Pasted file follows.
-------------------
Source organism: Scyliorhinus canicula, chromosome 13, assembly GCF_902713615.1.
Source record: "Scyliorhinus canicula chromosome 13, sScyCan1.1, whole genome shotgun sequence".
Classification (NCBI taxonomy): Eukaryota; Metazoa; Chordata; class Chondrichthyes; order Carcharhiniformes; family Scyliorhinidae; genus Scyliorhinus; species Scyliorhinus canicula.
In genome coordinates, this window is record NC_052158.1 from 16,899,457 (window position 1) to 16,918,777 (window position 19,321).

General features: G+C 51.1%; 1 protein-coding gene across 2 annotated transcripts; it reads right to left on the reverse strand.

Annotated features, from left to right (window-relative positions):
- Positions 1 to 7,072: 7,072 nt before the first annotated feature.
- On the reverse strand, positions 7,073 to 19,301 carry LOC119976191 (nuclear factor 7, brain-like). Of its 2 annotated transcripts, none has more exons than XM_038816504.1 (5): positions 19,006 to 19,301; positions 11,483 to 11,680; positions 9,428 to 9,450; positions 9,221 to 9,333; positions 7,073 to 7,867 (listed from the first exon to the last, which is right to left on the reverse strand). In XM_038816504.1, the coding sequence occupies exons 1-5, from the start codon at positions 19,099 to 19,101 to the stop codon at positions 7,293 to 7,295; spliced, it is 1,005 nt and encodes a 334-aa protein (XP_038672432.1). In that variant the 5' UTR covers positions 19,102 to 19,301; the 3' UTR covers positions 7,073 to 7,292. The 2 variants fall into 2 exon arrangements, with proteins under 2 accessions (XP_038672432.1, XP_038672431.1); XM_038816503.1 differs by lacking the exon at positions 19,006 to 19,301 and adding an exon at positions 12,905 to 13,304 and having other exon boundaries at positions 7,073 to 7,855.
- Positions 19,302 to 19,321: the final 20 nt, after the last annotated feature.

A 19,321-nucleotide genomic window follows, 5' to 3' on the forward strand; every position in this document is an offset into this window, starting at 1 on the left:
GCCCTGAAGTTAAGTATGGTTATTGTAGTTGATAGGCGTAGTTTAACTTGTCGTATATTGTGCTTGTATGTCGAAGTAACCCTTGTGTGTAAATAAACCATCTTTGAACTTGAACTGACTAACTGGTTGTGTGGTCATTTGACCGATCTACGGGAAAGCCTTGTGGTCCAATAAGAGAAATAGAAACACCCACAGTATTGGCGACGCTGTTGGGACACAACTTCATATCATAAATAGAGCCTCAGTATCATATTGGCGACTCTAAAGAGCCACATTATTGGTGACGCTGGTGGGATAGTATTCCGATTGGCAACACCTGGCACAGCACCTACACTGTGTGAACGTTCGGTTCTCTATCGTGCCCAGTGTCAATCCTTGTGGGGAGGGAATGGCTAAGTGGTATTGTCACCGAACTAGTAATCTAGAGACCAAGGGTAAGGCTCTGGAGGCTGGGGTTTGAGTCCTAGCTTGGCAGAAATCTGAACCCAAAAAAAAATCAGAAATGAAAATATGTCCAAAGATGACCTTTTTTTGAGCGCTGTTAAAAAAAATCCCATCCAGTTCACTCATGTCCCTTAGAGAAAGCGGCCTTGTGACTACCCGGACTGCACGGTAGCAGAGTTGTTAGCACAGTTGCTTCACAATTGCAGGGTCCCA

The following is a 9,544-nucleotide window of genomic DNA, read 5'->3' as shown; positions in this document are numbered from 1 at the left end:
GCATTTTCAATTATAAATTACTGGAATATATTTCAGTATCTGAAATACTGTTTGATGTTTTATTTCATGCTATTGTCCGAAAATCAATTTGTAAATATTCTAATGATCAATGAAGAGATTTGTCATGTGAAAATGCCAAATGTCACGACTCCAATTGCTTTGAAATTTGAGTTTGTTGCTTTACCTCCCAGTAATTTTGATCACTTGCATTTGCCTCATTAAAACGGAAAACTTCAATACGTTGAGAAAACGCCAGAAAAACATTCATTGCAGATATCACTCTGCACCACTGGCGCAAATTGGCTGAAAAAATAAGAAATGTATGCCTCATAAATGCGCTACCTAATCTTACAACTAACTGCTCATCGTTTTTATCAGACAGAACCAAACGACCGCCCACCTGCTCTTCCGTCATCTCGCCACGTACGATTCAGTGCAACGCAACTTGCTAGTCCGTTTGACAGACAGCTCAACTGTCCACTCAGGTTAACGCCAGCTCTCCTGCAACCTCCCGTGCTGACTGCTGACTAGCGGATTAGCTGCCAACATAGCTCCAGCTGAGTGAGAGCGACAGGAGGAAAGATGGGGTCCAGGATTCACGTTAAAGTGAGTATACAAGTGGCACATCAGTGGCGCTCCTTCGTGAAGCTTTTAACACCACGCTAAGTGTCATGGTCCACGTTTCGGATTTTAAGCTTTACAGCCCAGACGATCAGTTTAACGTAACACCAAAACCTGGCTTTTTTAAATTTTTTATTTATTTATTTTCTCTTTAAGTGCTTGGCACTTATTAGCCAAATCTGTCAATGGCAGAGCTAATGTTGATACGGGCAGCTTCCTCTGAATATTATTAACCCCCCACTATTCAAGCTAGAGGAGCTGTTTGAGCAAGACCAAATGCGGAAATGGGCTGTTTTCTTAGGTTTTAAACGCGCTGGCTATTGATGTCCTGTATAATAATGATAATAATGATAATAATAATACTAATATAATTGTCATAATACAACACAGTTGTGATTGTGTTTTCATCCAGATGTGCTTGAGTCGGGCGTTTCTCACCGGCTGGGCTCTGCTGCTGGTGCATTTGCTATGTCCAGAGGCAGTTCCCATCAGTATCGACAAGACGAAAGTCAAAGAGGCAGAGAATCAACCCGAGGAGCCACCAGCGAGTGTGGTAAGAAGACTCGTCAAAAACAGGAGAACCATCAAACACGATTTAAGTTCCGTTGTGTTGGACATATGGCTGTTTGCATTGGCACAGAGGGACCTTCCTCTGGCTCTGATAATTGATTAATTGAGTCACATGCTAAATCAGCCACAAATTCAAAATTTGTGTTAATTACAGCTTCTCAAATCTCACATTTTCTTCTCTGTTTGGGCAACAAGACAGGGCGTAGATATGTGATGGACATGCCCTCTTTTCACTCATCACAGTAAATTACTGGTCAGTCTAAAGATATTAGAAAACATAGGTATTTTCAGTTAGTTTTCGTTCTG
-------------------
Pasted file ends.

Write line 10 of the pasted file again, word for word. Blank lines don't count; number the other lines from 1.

A 19,321-nucleotide genomic window follows, 5' to 3' on the forward strand; every position in this document is an offset into this window, starting at 1 on the left: